This Special Section includes 8 peer-reviewed papers on the wolverine (Gulo gulo) in southern North America. These papers provide new information on current and historical distribution, habitat relations at multiple spatial scales, and interactions with humans. In aggregate, these papers substantially increase our knowledge of wolverine ecology and population dynamics in North America, in many cases replacing previous speculations and informed judgments with empirical information. North American wolverines occur primarily in tundra, taiga, and subalpine environments. These environments become increasingly fragmented at southern latitudes, where wolverine populations occur at low densities and are potentially vulnerable to human-caused mortality. The combination of highly fragmented habitat, demographic sensitivity to adult mortality, and low population densities make local wolverine populations difficult to monitor and easy to overharvest. Where populations are fragmented, persistence is critically dependent on dispersal between habitat islands. Although dispersal dynamics are poorly understood, high levels of genetic structure observed in both current and historical populations indicate that dispersal between mountain ranges is limited. Wolverine biology remains poorly understood, and many fundamental issues need additional research.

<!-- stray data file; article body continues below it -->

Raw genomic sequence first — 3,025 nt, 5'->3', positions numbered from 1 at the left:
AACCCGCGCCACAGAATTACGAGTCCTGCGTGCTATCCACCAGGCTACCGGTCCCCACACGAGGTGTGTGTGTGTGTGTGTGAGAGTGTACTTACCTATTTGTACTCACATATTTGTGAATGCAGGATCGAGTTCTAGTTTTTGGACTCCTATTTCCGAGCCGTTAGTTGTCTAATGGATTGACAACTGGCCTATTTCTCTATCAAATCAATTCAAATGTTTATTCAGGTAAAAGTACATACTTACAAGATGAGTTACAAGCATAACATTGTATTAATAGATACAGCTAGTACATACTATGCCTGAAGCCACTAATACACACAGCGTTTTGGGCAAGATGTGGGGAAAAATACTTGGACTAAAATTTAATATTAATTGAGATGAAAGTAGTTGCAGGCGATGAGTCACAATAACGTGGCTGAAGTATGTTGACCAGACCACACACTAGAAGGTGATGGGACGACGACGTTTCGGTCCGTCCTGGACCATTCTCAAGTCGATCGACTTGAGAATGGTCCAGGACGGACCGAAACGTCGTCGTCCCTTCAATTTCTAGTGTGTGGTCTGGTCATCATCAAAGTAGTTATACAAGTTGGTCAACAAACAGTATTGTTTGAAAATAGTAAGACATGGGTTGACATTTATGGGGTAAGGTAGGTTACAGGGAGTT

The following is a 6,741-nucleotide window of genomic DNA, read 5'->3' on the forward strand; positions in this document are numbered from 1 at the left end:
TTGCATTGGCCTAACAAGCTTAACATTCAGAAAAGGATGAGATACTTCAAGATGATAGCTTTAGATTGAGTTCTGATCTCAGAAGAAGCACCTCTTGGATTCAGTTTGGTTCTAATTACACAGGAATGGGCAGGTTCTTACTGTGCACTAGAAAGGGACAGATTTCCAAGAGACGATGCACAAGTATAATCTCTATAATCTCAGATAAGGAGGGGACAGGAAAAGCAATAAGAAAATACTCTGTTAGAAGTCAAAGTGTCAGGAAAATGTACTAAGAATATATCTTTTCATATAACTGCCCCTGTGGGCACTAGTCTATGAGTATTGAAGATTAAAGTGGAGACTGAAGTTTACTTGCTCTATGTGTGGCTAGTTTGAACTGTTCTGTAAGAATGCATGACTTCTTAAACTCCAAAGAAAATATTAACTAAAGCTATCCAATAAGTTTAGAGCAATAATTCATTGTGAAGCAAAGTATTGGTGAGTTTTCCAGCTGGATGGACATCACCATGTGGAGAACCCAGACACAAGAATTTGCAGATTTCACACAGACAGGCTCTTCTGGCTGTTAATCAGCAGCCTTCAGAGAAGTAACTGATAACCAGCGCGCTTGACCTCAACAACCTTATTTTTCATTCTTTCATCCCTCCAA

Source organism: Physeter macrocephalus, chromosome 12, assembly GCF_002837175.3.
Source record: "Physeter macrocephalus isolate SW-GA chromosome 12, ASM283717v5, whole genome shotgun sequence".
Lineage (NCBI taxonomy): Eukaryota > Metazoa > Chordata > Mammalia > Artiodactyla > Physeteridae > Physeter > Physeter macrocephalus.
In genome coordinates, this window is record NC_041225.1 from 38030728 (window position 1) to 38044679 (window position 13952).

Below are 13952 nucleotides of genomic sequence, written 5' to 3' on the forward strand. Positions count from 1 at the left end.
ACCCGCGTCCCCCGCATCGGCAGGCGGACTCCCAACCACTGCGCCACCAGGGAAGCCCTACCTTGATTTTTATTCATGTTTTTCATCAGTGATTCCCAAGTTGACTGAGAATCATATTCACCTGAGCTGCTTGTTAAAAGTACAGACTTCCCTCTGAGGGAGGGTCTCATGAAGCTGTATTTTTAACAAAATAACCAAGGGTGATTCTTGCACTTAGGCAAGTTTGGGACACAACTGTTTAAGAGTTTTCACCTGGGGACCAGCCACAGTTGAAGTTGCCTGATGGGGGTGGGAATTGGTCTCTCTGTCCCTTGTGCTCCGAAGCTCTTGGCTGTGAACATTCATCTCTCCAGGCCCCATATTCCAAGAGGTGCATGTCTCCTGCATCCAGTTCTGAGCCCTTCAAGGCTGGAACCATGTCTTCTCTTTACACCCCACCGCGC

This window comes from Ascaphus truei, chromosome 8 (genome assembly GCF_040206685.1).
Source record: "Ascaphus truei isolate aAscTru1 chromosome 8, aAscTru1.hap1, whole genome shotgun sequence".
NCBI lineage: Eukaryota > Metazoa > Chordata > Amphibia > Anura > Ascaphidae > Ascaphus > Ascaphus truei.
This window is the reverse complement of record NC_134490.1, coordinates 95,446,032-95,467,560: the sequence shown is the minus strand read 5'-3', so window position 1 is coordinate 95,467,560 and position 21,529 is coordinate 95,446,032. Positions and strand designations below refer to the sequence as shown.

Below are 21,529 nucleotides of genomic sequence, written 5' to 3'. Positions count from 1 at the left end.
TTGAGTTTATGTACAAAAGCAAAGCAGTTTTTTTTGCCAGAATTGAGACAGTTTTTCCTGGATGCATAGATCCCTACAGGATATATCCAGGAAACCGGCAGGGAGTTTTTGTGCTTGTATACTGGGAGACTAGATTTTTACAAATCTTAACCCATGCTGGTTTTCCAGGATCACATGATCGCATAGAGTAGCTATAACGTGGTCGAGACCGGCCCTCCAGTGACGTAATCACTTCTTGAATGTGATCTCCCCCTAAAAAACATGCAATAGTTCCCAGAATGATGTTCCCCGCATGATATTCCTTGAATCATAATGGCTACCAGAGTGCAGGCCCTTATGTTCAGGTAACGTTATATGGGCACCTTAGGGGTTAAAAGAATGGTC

You have requested a machine translation of selected content from our databases. This functionality is provided solely for your convenience and is in no way intended to replace human translation. Neither BioOne nor the owners and publishers of the content make, and they explicitly disclaim, any express or implied representations or warranties of any kind, including, without limitation, representations and warranties as to the functionality of the translation feature or the accuracy or completeness of the translations.
Translations are not retained in our system. Your use of this feature and the translations is subject to all use restrictions contained in the Terms and Conditions of Use of the BioOne website.
Vol. 71 • No. 7